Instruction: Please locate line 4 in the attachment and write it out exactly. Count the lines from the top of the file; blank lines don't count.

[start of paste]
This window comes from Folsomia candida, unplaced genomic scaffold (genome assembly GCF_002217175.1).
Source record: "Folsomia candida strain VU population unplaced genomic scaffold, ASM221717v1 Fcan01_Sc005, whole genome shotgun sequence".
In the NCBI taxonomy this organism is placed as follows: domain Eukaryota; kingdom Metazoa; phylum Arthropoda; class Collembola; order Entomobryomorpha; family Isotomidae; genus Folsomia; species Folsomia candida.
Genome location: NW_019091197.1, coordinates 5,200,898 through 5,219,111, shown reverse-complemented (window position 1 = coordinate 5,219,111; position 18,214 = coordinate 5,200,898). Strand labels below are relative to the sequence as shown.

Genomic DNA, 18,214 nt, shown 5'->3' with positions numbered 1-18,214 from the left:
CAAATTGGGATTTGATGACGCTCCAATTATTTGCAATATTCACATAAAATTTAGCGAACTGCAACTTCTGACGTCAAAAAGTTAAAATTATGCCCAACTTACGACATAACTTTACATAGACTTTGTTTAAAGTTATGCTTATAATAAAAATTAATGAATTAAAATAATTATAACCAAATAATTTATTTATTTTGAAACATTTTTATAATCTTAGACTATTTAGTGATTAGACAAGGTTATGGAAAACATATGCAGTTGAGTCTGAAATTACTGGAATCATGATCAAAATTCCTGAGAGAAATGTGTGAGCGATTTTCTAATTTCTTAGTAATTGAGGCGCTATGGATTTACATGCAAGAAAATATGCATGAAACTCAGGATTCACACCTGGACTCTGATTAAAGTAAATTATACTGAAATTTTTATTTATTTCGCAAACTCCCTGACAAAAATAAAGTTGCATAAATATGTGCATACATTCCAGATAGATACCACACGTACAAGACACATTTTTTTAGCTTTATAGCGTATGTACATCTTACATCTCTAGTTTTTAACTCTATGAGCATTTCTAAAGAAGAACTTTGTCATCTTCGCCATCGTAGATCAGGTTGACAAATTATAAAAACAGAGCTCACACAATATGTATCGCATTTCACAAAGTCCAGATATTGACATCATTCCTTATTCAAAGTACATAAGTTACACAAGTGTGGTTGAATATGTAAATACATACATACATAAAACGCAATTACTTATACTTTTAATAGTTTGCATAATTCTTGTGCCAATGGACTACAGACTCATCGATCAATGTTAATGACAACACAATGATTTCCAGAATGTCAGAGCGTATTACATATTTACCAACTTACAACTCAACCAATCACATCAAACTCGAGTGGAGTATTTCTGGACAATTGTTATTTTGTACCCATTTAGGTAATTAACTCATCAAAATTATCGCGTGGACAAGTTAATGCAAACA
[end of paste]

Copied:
Genome location: NW_019091197.1, coordinates 5,200,898 through 5,219,111, shown reverse-complemented (window position 1 = coordinate 5,219,111; position 18,214 = coordinate 5,200,898). Strand labels below are relative to the sequence as shown.